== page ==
The U.S. Food and Drug Administration (FDA), the Centers for Disease Control and Prevention (CDC), the American Medical Association, and the American Academy of Pediatrics warn that drinking milk which has not been pasteurized (raw milk) may be harmful to your health.
What is Raw Milk?
Raw milk is milk from cows, sheep, or goats that has not been pasteurized to kill harmful bacteria.
What are the Health Risks from Consuming Raw Milk?
- Drinking raw (unpasteurized) milk, or eating products made from raw milk, such as cream, soft cheeses, yogurt or ice cream, can be dangerous because raw milk can be contaminated with harmful bacteria – including Salmonella, E. coli, Listeria, Campylobacter and Brucella.
- Raw milk and milk products that are contaminated with harmful bacteria can cause vomiting, diarrhea, abdominal pain, fever, headache and body aches, depending on which germs are present.
- If raw milk is contaminated with E.coli and is consumed, a person can develop hemolytic uremic syndrome (HUS), a severe complication which may cause kidney damage and sometimes death. Small children are especially susceptible to HUS.
- Pregnant women run a serious risk of becoming ill if they drink raw milk contaminated with Listeria. Listeria can cause miscarriage, fetal death or illness or death of a newborn. Pregnant women should not drink raw milk.
Who Should Avoid Raw Milk?
In addition to risks to the general public, the US Centers for Disease Control and Prevention (CDC) recommends that the following groups should always avoid raw milk and raw milk products:
- Pregnant women or women considering pregnancy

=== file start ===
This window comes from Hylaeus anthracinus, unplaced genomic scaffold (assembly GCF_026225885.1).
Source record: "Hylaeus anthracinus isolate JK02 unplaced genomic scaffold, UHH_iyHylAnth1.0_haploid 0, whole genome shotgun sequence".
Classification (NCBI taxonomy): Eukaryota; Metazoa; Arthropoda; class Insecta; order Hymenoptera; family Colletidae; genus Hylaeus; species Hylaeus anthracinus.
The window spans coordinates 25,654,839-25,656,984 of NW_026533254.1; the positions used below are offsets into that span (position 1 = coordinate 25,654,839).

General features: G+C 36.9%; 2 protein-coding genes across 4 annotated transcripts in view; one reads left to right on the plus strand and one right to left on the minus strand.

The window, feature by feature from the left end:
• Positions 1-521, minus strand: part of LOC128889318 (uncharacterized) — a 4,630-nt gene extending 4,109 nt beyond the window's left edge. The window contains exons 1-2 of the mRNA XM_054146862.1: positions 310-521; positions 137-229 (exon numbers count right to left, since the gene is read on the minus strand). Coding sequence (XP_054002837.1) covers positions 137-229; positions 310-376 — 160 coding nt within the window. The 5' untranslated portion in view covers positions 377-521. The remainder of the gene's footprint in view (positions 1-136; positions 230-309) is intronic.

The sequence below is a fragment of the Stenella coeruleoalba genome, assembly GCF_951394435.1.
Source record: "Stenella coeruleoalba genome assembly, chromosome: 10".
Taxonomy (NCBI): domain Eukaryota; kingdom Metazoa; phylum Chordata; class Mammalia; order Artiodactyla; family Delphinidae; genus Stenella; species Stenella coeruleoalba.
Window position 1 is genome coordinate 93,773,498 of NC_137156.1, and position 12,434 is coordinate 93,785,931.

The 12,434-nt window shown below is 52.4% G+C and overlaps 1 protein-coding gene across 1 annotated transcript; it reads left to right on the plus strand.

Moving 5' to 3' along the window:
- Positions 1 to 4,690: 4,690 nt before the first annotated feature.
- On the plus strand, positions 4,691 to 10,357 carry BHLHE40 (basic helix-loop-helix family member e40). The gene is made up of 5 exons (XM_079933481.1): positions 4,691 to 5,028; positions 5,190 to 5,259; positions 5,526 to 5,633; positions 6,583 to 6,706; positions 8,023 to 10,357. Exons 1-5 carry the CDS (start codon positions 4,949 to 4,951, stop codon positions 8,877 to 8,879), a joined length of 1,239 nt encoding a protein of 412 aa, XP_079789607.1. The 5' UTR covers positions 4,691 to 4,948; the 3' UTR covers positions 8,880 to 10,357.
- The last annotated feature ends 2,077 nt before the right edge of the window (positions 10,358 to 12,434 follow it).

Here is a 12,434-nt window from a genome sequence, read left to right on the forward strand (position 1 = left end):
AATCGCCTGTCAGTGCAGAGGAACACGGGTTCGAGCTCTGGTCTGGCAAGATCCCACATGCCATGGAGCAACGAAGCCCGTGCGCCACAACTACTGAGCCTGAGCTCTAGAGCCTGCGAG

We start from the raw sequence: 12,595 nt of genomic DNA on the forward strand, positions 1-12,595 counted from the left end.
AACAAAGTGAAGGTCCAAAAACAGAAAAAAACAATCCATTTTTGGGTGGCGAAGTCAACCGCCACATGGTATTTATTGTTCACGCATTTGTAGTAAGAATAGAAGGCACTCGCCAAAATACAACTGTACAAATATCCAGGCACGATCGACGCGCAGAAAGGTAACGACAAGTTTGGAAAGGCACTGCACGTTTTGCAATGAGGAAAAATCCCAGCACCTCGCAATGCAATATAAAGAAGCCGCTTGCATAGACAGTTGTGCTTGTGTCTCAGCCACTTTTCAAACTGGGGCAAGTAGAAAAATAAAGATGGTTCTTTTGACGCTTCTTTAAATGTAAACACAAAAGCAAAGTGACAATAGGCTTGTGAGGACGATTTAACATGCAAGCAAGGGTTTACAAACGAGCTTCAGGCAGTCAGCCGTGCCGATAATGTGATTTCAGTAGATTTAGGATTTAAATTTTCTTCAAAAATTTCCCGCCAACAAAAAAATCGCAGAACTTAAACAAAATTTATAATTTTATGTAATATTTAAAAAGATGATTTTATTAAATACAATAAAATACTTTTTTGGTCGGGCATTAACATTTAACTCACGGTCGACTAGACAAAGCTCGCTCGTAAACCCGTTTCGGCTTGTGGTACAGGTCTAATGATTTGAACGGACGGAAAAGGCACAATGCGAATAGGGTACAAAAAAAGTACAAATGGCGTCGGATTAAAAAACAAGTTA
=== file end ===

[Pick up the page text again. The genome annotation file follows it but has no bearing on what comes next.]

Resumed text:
- Children under 5 years of age
- The elderly
- Persons infected with HIV
- Persons with cancer
- Anyone who is immunocompromised (such as persons with an organ transplant)
What is Pasteurization?
- Pasteurization is the process of heating raw milk to kill harmful bacteria that can cause illness and make milk spoil.
- Pasteurization increases the shelf life of milk and milk products (However, pasteurized products do spoil and need to be refrigerated).
- Milk pasteurization has been in practice in the United States for nearly 100 years according to standards set by the US Public Health Service and a variety of state and local regulatory agencies.
- A result, the incidence of milk-borne illness in the US has decreased from approximately 25 per cent of all reported foodborne illness outbreaks in 1938 to less than 1 per cent of reported outbreaks today.
The World Health Organization and other international public health organizations recommend mandatory milk pasteurization as a disease prevention practice around the world.
Common Raw Milk Myths
- Myth #1: Some people believe that raw milk is more nutritious than pasteurized milk. This is a myth; the major nutrients in milk are not affected by pasteurization.
- Myth #2: Some people believe that raw milk has natural properties that kill harmful bacteria if ingested. This is a myth; raw milk can grow harmful bacteria.
- Myth #3: Some people believe that pasteurizing milk causes lactose intolerance and allergic reactions. This is a myth; both raw milk and pasteurized milk can cause allergic reactions in people sensitive to milk proteins.
How Can I Prevent Illness from Consuming Dairy Products?
- Be aware of the risks of drinking raw milk or eating products made from raw milk.
- Read the label. Make sure the milk you consume is pasteurized. If the word “pasteurized” does not appear on a product label, it may contain raw milk.
- Aged (60 days) hard cheeses such as cheddar cheese and Swiss cheese may be safely made from unpasteurized milk.
To find out more about the risks of drinking raw milk and raw milk products see: